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Discussion Starter · #1 ·
We just moved from our home state of Oregon, where we had the same wonderful pediatrician since our dd was 2 days old. She was great--had gone through the lactation consultant training herself because she thought breastfeeding was so important, had LC's in her office, was mellow about our delaying some vaccines and avoiding others altogether, cosleeping, etc....

Now we live in the Salt Lake City area, and haven't yet connected with other likeminded families--and we need a pediatrician. I've never gone through this proccess before--we found our previous doctor through friends' recommendations.

What did you ask?

What red flags should we be aware of?

We don't consider ourselves to be completely crunchy, but we certainly aren't mainstream. We need our childrens' doctor to be okay with the following:
*homebirth (although we're planning on a hospital birth with a CNM with this next baby)
*extended breastfeeding, despite difficulties
*co-sleeping
*delaying some vaccines, and avoiding others altogether
*homeschooling

Help me come up with a good list of questions for potential doctors, please!
 

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I would ask:

Do they have kids?
If so, were their kids breastfed and for how long?

For me it sends up an immediate red flag if their own kids weren't breastfed or were only breastfed for a short amount of time.
 

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We use our ped only for medical topics and not for any type of parenting advice, so their opinions on sleeping, schooling, etc are irrelevant to me. The things I care about are:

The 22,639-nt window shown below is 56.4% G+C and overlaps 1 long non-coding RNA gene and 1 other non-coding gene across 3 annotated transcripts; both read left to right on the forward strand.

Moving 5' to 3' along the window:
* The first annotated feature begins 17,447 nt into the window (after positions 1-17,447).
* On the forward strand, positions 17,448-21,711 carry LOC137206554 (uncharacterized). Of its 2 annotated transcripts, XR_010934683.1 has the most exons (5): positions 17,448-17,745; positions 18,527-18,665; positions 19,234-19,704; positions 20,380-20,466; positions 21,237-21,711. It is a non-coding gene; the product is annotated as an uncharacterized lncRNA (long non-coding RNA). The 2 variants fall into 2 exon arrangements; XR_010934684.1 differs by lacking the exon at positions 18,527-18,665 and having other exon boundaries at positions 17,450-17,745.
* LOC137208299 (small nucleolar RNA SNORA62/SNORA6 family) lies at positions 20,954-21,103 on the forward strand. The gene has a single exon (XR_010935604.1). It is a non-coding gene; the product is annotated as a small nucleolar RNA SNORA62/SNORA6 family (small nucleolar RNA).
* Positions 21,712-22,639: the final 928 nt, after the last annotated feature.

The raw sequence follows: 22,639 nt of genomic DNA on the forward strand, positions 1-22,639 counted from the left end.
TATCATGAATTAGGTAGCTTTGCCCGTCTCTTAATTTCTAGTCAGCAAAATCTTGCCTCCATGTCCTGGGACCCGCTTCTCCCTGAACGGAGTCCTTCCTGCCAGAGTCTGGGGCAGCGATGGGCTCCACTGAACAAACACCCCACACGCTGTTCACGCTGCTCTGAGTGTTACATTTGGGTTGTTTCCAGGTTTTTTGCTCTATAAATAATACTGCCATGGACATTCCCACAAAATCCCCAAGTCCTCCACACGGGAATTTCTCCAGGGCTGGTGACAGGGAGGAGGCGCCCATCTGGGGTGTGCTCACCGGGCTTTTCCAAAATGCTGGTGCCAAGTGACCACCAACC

-if I have a question, can I speak directly to the ped on the phone or do we do the relay thing where I talk to a nurse and the nurse talks to the doctor and then the nurse talks to me ad nausem?

-if my child is sick, can I get a same-day visit? Would I see our ped or just anyone available in the practice?

I also ask a couple of questions I know the answers to, to see what they would say. Such as "If my newborn was 2 weeks old and I felt like I wasn't making enough milk, what would your advice be?" or "My 18 month's old foreskin doesn't retract, what should I do?" If you are specific like this, rather than open-ended questions like "Do you support breastfeeding?" you will learn more.

You would probably want to ask specific questions about your vaccination choices too. Some peds around here won't take unvaxxed patients.
 

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On a similiar thread a while back, annettemarie (I think it was her) recommended the question,
"What parenting/baby books do you recommend?" Certainly some names would send up red flags!

When I was interviewing peds. my most telling responses were from asking, "When or under what circumstances would you recommend a mother stop nursing?"